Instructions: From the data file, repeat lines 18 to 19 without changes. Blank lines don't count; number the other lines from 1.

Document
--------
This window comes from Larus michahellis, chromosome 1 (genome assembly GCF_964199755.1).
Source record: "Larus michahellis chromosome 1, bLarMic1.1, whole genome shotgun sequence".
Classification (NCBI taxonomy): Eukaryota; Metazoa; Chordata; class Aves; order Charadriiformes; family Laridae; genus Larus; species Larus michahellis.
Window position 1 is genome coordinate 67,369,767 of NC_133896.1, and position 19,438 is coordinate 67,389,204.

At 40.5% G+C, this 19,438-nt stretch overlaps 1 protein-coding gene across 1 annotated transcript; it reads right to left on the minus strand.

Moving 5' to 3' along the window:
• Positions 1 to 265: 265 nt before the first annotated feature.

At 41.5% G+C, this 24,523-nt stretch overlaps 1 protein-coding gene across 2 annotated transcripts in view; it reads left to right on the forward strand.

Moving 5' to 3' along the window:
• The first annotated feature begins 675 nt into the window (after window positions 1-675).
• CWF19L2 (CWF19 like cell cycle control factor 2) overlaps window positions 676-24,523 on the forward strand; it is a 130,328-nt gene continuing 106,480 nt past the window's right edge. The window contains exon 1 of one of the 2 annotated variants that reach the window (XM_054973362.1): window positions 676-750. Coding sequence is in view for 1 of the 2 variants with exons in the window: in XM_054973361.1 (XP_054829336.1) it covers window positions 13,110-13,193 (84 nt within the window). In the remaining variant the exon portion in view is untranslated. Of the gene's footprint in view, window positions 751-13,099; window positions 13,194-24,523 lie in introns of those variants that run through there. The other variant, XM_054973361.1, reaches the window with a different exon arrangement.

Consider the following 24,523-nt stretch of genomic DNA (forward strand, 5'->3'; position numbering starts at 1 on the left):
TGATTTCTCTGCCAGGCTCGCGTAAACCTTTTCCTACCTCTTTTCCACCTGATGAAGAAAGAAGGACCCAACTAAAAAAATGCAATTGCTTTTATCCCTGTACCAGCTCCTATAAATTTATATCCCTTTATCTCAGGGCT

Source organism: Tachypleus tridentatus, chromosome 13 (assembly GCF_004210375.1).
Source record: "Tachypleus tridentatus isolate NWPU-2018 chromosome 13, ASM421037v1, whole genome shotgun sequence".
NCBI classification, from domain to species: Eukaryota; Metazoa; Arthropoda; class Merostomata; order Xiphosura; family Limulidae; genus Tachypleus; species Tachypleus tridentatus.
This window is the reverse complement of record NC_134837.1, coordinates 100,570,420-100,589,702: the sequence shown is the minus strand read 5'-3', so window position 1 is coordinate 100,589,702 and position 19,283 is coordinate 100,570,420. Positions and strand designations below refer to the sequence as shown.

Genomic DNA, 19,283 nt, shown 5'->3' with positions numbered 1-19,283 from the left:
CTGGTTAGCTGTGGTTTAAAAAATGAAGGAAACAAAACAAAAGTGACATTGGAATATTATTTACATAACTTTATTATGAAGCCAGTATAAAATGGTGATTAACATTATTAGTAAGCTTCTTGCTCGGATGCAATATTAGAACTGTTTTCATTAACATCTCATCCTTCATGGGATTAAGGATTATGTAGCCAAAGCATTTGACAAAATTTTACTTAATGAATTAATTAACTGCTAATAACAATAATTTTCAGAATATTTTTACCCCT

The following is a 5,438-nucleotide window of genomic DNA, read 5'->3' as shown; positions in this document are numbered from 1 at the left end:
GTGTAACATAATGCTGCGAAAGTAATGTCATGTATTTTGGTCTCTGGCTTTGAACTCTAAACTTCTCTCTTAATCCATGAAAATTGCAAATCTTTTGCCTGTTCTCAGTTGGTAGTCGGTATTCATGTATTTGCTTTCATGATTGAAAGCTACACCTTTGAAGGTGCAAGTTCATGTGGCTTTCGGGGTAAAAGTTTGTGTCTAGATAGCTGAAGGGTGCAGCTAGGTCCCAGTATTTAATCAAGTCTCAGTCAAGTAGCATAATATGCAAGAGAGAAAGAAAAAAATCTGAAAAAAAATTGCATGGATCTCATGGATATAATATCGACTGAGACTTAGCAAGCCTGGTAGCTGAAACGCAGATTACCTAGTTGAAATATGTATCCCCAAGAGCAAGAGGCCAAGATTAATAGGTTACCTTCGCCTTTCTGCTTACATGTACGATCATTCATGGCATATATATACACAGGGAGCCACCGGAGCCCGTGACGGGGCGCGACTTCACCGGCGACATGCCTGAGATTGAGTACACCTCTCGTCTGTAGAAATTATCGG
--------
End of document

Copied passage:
Genomic DNA, 19,283 nt, shown 5'->3' with positions numbered 1-19,283 from the left:
CTGGTTAGCTGTGGTTTAAAAAATGAAGGAAACAAAACAAAAGTGACATTGGAATATTATTTACATAACTTTATTATGAAGCCAGTATAAAATGGTGATTAACATTATTAGTAAGCTTCTTGCTCGGATGCAATATTAGAACTGTTTTCATTAACATCTCATCCTTCATGGGATTAAGGATTATGTAGCCAAAGCATTTGACAAAATTTTACTTAATGAATTAATTAACTGCTAATAACAATAATTTTCAGAATATTTTTACCCCT